December 4, 2018
There is a movement underfoot, literally. It's called soil biology, and it consists of billions of living microbes and little critters we can't see. Thanks to some thought-provoking research and in-field observations from farmers, soil scientists and other researchers who care about soil health, we are understanding the very living nature of our soil better these days. This knowledge has led to the growth and wider acceptance of a new, yet ancient, idea called cover crops.
This movement, both underground and aboveground by farmers, is presented quite well in the new film, “Living Soil,” sponsored in part by the Soil Health Institute and directed by Chelsea Wright.
When you watch this film, available at livingsoilfilm.com, you are treated to an introductory narrative from Bladen, Neb., farmer, Keith Berns, who farms and operates Green Cover Seed with his brother Brian and their families.
In the film, Berns talks extensively about his "carbonomics" understanding of how soil biology works, in his grain and cover crop fields, and operations on the Berns family farms. Producers featured in the film are farming across the country, raising crops conventionally and under no-till, organically and in a Community Supported Agriculture farm.
This diversity in operations brings home the idea that soil health is not just something that farmers working under specific scenarios need to look at, but also something for everyone, including backyard farmers and the largest of the large conventional farmers. The thread that ties it all together is getting a living root in the ground as long into the growing season as possible through cover crops.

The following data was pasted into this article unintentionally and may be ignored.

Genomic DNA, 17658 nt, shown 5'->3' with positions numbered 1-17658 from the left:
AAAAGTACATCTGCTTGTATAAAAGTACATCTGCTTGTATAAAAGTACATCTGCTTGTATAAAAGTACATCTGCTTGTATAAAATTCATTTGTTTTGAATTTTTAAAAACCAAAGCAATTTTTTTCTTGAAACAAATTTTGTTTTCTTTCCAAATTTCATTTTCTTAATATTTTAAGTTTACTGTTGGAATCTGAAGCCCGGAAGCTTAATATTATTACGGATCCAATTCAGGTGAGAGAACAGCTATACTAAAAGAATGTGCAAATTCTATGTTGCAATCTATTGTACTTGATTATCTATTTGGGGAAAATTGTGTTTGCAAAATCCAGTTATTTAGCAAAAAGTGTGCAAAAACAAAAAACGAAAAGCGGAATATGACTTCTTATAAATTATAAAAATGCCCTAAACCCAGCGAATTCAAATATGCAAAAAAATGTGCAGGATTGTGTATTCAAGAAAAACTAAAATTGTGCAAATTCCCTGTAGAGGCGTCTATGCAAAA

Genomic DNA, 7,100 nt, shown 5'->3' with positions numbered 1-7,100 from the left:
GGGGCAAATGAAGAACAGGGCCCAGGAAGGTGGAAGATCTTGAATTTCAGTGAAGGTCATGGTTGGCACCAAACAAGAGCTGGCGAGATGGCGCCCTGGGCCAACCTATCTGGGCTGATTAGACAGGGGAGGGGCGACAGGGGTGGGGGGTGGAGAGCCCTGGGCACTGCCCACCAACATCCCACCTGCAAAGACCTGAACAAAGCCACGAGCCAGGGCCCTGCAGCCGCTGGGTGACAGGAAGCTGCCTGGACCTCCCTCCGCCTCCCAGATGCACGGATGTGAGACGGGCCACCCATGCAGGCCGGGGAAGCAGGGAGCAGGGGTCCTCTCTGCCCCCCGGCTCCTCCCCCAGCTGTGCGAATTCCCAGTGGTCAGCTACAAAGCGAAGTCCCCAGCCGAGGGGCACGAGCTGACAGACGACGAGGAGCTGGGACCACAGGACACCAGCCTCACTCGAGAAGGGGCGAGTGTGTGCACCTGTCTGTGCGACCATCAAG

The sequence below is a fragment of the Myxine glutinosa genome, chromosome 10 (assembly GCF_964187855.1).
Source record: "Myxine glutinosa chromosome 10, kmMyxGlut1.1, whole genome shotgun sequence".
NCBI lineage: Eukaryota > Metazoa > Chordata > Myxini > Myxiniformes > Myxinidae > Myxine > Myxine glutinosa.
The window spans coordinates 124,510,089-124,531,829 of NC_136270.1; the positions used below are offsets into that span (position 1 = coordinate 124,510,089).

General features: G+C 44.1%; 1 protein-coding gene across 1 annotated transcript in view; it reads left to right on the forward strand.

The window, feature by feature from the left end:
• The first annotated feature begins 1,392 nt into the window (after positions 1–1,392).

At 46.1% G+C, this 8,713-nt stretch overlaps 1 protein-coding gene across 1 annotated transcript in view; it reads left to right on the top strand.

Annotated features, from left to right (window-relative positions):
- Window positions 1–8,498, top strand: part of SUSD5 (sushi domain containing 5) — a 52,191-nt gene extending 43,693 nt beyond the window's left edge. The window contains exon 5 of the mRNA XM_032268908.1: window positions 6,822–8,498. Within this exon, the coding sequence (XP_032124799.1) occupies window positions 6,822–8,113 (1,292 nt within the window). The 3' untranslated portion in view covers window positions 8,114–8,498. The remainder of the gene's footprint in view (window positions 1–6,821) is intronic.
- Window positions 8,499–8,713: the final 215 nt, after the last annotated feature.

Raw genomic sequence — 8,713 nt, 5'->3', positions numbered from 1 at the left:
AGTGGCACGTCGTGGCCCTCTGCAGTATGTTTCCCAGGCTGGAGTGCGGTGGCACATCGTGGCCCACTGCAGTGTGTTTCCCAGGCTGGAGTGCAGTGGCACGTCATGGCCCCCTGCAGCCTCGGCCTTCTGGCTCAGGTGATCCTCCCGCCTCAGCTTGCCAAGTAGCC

Cover crops are not a new idea that we just discovered. In the old days, farmers would drop a handful of radish or turnip seed on the fender of their tractor during summer cultivation. The seed would bounce off the fender, germinate and grow extensively after the crop was harvested, providing late-fall and early-winter grazing for cows.
When we were still cultivating, we rigged up an ATV seeder on our Buffalo cultivator to spread brassica seed that would germinate and grow between the cornstalk rows, to provide late-season grazing for our cow herd into the winter months.
The thing that has changed in the past decade or so is our appreciation for soil health. I guess that's why this film opens with black-and-white photos from the Dust Bowl era, when fencerows drifted with blowing dirt, and dust was in the air almost every day.
With a voice narrative of President Franklin D. Roosevelt talking about the importance of protecting the soil in those days, it drives home the idea that this has been a continuous struggle for farmers tilling the soil in arid climates for generations.
The point driven home in this film is that major progress is being made. The number of acres of cover crops has expanded. I would go so far as to say that "cover crops" is now a catch phrase that resonates with farmers across the country.
Ten years ago, when the Berns family began their research into cover crops, the term wasn't on the radar of most farmers like it is today. Admittedly, there is still much to learn when it comes to timing of planting, cover crop seed mixtures that work best for specific goals and how to best monitor soil biology. But there is no doubt that the movement is growing, thanks to an awareness by farmers, trials and education from researchers and farmers like the Berns brothers and their families, and from films like “Living Soil.”
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